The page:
“I have come to believe that an individual consciousness represents an entity that is so personal and ontologically unique that it qualifies as something that we might as well call ‘a soul’.”
Another scholar who answered the Edge Foundation's question was geneticist Craig Venter, founder of the Institute for Genomic Research. Recognized by Time Magazine as one of the 100 most influential people in the world he was also instrumental in mapping the human genome. He has recently changed his mind about the capacity of earth to withstand the effects of human pollution.
Like many or perhaps most I wanted to believe that our oceans and atmosphere were basically unlimited sinks with an endless capacity to absorb the waste products of human existence. I wanted to believe that solving the carbon fuel problem was for future generations and that the big concern was the limited supply of oil not the rate of adding carbon to the atmosphere.
He now believes that global warming, caused by, humans is "irrefutable" and that it poses a serious threat to humans:
Our planet is in crisis, and we need to mobilise all of our intellectual forces to save it. One solution could lie in building a scientifically literate society in order to survive. There are those who like to believe that the future of life on Earth will continue as it has in the past, but unfortunately for humanity, the natural world around us does not care what we believe. But believing that we can do something to change our situation using our knowledge can very much affect the environment in which we live.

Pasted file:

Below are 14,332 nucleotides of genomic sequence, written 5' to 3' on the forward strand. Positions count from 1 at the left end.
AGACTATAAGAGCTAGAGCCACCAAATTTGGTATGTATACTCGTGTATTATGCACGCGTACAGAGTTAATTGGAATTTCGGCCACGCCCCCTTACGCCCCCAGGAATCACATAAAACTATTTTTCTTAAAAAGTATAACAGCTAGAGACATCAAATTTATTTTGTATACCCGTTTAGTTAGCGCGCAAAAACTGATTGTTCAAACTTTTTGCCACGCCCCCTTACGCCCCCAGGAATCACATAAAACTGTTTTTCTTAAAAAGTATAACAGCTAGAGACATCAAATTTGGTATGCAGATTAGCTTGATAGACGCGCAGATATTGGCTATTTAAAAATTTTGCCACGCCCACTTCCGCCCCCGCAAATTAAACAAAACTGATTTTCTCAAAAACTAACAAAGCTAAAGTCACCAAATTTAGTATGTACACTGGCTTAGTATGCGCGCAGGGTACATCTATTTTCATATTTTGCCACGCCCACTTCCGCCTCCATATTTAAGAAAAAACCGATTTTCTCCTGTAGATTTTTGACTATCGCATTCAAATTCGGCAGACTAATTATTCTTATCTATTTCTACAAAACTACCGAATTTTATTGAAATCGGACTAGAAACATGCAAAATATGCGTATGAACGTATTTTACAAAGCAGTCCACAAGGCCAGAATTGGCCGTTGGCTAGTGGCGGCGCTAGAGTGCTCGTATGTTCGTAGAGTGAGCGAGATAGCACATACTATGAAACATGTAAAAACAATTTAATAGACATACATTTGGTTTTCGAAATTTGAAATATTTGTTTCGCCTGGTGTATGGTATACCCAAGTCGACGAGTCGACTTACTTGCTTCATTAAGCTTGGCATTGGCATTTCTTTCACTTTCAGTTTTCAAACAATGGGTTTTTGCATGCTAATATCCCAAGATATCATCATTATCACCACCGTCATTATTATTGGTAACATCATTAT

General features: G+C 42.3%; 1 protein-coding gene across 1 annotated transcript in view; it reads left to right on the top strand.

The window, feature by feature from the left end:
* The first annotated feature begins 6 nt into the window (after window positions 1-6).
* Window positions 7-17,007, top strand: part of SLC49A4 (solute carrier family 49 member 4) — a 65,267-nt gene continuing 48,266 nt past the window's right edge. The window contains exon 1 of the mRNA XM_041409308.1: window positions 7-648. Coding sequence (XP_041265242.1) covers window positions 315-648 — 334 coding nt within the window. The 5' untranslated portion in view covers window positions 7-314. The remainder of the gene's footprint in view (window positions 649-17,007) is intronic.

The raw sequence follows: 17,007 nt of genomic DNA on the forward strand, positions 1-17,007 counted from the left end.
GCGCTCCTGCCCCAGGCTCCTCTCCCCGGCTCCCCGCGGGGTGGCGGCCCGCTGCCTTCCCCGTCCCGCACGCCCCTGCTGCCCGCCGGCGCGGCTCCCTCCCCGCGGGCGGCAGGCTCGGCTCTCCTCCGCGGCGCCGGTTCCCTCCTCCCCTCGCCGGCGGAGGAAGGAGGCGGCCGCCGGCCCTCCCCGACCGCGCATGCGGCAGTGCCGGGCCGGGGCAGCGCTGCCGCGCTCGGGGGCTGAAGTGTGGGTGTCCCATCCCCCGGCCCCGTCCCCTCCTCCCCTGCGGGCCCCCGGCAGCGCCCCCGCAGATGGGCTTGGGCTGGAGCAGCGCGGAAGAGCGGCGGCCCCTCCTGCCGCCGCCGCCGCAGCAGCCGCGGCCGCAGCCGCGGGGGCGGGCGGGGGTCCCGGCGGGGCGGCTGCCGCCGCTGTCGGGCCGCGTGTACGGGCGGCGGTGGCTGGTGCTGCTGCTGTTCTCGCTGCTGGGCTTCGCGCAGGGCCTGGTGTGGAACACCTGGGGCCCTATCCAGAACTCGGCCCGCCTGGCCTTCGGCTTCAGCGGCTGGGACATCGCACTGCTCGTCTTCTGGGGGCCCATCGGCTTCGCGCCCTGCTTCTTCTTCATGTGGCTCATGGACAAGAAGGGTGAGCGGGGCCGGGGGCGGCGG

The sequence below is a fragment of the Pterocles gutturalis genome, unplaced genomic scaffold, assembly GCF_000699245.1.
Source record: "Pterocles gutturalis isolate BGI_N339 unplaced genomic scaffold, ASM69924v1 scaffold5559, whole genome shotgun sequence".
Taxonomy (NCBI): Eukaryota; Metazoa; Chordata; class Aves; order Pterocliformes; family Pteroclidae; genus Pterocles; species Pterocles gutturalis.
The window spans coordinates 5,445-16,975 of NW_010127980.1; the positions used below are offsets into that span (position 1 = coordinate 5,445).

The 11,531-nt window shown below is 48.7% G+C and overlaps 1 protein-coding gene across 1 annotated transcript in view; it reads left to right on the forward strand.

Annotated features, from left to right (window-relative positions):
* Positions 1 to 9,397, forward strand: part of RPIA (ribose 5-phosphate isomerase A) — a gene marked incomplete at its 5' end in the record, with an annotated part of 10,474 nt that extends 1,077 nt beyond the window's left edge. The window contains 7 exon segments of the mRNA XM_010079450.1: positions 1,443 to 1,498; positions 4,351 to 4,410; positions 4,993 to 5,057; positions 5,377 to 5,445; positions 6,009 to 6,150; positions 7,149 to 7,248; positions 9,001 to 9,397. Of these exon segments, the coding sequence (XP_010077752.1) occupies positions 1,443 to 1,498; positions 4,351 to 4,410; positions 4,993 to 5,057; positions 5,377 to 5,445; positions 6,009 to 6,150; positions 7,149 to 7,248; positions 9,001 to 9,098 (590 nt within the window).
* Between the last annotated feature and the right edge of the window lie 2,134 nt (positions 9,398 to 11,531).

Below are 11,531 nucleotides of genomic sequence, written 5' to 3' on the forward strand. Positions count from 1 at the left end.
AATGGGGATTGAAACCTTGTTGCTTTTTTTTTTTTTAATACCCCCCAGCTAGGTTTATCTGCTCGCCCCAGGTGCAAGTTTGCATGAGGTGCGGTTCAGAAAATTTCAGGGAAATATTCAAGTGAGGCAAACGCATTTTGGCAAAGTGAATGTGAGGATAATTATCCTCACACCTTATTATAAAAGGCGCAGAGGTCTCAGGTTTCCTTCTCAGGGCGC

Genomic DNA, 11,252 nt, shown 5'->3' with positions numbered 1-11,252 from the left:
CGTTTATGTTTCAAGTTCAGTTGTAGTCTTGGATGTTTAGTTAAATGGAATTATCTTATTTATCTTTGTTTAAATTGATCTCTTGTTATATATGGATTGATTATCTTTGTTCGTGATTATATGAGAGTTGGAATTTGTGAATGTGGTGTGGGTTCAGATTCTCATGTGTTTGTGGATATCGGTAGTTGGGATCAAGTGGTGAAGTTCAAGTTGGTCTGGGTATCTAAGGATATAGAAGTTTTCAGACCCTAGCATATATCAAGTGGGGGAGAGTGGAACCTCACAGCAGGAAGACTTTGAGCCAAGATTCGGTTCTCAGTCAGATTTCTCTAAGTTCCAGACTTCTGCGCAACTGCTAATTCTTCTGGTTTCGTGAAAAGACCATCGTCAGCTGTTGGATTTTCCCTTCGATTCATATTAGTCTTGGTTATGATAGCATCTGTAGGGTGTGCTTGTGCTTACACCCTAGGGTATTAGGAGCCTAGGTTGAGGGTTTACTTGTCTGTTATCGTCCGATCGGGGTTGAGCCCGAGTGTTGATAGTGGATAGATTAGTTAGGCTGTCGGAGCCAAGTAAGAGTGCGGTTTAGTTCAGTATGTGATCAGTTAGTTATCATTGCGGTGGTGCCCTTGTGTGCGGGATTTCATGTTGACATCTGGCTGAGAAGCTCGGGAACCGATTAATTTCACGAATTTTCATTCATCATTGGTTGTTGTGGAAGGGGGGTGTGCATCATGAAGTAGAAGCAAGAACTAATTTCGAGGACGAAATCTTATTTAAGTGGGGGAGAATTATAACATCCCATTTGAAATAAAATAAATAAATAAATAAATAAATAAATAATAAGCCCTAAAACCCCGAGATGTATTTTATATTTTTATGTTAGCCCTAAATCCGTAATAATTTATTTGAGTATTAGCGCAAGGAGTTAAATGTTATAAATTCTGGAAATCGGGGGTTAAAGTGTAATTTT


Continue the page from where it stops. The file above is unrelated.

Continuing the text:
Evolutionary biologist Richard Dawkins came out in praise of being a "flip-flopper," in politics as well as in science:
When a politician changes his mind, he is a "flip-flopper". Politicians will do almost anything to disown the virtue - as some of us might see it - of flexibility. Margaret Thatcher said, "The lady is not for turning." Tony Blair said, "I don't have a reverse gear." Leading Democratic presidential candidates, whose original decision to vote in favour of invading Iraq had been based on information believed in good faith but now known to be false, still stand by their earlier error for fear of the dread accusation: "flip-flopper".
How very different is the world of science. Scientists actually gain kudos through changing their minds. If a scientist cannot come up with an example where he has changed his mind during his career, he is hidebound, rigid, inflexible, dogmatic!
Even Ronald Reagan, who is the secular icon of many Conservatives, was once a liberal Democrat until he "flip-flopped."
So this year, instead of making the usual "New Year's Resolutions" which seldom survive to see Valentine's Day let us instead boldly declare our irresolution by vowing to change our minds when the situation warrants it instead of adopting a pit bull determination to resist admitting a mistake. The catalyst of this change of mind can come from a variety of sources. According to the Edge Foundation:
When thinking changes your mind, that's philosophy.
When God changes your mind, that's faith.
When facts change your mind, that's science.
There is a story that, when accused of changing his views on monetary policy, John Maynard Keynes replied to his challenger:
“When the facts change, I change my mind. What do you do, sir?”
That is the question of the year. What do you do?